Retelling the Story of Harrisburg’s Historic African American Community: My Final Reflections

- Kelan Amme, Lenwood Sloan (who plays Martin J. Delaney), and Lewis Butts (who plays Jacob T. Compton) discuss project details. Image by Kelan Amme. For part one of this story, click here. For part two of this story, click here. When I first began brainstorming how the Chester Way walking tour, my idea of … Continue reading Retelling the Story of Harrisburg’s Historic African American Community: My Final Reflections

Digital History and Data

Image source: Pexels by Alex Shehigian As we move deeper into the month of November, it is incredible to think how far our Digital History Class has come. Since the first few weeks of class, we have explored so many different aspects of this way of doing history, from learning the benefits and drawbacks of … Continue reading Digital History and Data

Respect for the Dead at Harrisburg’s Lincoln Cemetery

I've always been fascinated by cemeteries. There's just something that is so intriguing about visiting the final resting place of dozens - possibly even hundreds - of people and wondering about what kinds of lives they led. Considering this interest of mine, it's likely unsurprising that I immediately volunteered to work on the Lincoln Cemetery … Continue reading Respect for the Dead at Harrisburg’s Lincoln Cemetery

A Mid-Semester Update on the Women’s History Garden Project

Image Source: The Civic Club of Harrisburg by Alex Shehigian As we move into the month of November, I’m pleased to be able to provide another update on the Women’s History Garden project.   The project is off to an excellent start. Over the past two months, our team sought out information on and crafted … Continue reading A Mid-Semester Update on the Women’s History Garden Project

A Fresh Look at Harrisburg’s Influential Women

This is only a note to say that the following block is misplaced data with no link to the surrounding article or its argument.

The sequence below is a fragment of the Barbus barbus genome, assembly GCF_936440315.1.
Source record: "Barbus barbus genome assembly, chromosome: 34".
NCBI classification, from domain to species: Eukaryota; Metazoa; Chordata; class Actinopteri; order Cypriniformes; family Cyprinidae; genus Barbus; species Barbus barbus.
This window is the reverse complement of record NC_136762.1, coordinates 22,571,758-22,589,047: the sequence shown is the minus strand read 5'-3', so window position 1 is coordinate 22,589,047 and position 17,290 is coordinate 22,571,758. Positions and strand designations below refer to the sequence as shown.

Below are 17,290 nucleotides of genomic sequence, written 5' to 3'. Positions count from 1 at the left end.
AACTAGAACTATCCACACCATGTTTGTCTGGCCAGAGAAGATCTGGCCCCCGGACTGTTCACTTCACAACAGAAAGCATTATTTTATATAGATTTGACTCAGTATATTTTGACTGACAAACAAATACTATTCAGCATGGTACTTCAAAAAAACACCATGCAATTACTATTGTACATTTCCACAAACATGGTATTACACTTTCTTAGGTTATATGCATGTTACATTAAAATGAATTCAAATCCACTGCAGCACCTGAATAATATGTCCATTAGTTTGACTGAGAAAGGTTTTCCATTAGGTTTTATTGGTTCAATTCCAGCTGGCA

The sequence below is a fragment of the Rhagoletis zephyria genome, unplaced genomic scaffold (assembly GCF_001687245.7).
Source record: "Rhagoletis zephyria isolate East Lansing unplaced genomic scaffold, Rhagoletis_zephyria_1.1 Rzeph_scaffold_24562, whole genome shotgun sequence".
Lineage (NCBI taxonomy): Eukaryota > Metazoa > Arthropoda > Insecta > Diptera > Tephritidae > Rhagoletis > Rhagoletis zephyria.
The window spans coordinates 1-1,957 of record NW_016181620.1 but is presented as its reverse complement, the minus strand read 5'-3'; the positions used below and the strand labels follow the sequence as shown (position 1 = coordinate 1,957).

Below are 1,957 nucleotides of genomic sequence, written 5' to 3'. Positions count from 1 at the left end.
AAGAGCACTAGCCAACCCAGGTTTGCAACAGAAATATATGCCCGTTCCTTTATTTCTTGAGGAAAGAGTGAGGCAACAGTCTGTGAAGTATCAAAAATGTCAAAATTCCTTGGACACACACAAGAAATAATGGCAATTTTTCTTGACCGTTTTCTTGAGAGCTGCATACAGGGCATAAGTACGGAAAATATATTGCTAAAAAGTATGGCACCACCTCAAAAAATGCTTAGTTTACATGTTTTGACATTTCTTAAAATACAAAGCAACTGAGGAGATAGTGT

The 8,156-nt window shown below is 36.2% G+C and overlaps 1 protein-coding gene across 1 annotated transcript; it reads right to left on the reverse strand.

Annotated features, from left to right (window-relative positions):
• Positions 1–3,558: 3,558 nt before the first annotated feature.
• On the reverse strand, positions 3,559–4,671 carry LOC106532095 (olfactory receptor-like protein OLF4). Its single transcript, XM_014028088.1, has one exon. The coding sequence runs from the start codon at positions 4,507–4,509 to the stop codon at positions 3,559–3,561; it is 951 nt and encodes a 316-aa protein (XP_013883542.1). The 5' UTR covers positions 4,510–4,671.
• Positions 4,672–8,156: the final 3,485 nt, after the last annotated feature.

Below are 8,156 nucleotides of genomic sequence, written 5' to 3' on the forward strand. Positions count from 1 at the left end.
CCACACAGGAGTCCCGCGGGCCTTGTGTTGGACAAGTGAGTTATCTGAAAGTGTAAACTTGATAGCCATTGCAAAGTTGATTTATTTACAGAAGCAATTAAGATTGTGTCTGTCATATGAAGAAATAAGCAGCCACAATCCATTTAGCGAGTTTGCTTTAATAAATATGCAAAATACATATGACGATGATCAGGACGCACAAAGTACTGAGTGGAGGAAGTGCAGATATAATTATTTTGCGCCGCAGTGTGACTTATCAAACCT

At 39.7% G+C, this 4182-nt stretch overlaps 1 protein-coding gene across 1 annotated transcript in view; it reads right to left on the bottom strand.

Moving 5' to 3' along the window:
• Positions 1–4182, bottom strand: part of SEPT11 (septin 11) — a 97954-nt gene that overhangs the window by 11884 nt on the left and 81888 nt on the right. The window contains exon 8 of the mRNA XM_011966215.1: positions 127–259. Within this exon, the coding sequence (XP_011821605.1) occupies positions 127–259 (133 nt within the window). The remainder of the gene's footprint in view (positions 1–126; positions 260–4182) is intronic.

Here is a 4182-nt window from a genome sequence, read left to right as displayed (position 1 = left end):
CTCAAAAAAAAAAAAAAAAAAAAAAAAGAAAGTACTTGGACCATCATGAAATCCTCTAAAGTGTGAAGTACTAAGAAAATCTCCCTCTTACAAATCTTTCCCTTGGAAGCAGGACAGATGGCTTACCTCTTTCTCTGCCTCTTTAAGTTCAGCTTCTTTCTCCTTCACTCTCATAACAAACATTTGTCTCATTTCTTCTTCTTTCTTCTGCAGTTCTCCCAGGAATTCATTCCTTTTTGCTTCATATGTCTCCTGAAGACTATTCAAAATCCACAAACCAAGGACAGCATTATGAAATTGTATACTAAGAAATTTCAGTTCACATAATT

Image Source: Wikimedia Commons by Alex Shehigian Hello again! I’m Alex Shehigian, a public history major and digital public humanities minor at Messiah University. I’m excited to share with you about the project I’ll be contributing to for this semester’s section of Humanities Projects. For this course, Messiah students partner with community groups to blend … Continue reading A Fresh Look at Harrisburg’s Influential Women

Retelling the story of Harrisburg’s Historic African American Community

By Kelan Amme This fall, I will be helping to create a video/audio tour of African American History in the city of Harrisburg. In partnership with the Center for Public Humanities at Messiah University, the T. Morris Chester Welcome Center (at the McCormick Public Library), and Mr. Lenwood Sloan of the International Institute for Peace … Continue reading Retelling the story of Harrisburg’s Historic African American Community

Encountering History in the Digital Age

By Derek M. Murphy Greetings! Photo by author Prior to the Digital History course with Dr. David Pettegrew, I had little knowledge of the digital humanities, especially pertaining to history. My main exposure to digital history was through another course at Messiah University, Public History. In this class we discussed some of the ways history, … Continue reading Encountering History in the Digital Age

Encountering History in the Digital Age 

 by Sam Erikson I have always had an interest in history and for as long as I can remember, I planned to major in History at college to someday become the person working at the museum rather than the curious visitor. Following my first year at Messiah University, I encountered frustration with the course work … Continue reading Encountering History in the Digital Age 

Faithfully Learning Digital History

By Faith Swarner My name is Faith Swarner and I am a senior Public History major at Messiah University. As a senior Public History major I enjoy historical work that creates connections to public applications. My goal for the future is to go into museum work and make history accessible to all and then nurture … Continue reading Faithfully Learning Digital History

Employment Options for African American Residents of Harrisburg from 1900-1930

Although present day Harrisburg's African American population accounts for 48% of its citizens, from 1900 to 1930 these residents were a vast minority. Despite being a progressive, fast-growing city, for most of the minority population, employment options remained very limited during the time period. While similar jobs were filled by the majority of both populations … Continue reading Employment Options for African American Residents of Harrisburg from 1900-1930